IDSA issues new vaccine guideline for immunocompromised patients
Despite their vulnerability to illness, individuals with HIV infection, cancer, Crohn's disease and other immune system-compromising conditions tend to have lower vaccination rates. The rates are lower in part because their doctors may be concerned about vaccine effectiveness and safety.
The IDSA wrote the new guideline, which was published in Clinical Infectious Diseases, to fill a void in comprehensive recommendations for vaccinations of many different types of patients who are immunocompromised. The guideline may be helpful for primary care physicians and specialists who treat immunocompromised patients and for people who live with immunocompromised patients.
"The guideline provides 'one-stop shopping' for clinicians caring for children and adults with compromised immune systems and includes recommendations and evidence for most vaccinations, from influenza to chicken pox," Lorry Rubin, the lead author of the guideline, said. "Previously, the recommendations were difficult to retrieve because in most cases information had to be accessed individually by vaccine rather than by the category of patient disease."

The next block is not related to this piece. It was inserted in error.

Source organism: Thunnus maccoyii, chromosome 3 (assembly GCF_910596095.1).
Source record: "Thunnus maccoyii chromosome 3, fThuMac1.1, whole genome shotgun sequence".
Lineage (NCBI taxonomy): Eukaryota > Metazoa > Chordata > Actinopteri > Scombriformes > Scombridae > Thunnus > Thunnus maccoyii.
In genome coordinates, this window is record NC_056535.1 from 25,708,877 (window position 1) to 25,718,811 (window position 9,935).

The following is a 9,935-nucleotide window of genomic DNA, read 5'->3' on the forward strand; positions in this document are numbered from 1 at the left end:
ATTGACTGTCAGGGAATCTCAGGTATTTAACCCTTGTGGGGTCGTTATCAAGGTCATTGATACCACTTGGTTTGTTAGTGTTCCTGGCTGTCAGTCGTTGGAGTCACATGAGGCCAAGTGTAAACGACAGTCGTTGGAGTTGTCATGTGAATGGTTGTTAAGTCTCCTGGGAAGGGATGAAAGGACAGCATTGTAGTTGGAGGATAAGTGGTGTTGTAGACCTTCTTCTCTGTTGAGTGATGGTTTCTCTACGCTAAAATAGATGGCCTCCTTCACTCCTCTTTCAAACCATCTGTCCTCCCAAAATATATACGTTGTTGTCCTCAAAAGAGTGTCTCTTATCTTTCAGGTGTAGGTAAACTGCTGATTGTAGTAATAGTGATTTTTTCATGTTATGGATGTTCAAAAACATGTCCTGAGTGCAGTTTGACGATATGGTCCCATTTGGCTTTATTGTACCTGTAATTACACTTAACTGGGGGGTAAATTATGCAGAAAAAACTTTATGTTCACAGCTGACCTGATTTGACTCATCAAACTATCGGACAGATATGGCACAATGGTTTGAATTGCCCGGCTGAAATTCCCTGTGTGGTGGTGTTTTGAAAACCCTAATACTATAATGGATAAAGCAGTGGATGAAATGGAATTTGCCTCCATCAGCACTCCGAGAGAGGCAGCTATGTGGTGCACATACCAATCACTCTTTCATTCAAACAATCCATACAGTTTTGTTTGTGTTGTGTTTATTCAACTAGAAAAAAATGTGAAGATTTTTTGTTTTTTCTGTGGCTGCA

The guideline includes recommendations for most available vaccines, including measles, mumps and rubella, hepatitis A, pneumococcus, herpes zoster and influenza. The guideline recommends that most patients six months and older should get the annual flu shot, but they should not receive the nasally-administered live-attenuated vaccine. The guideline says that patients receiving intensive chemotherapy or who received anti-B-cell antibodies in the last six months are not likely to benefit from the flu vaccine.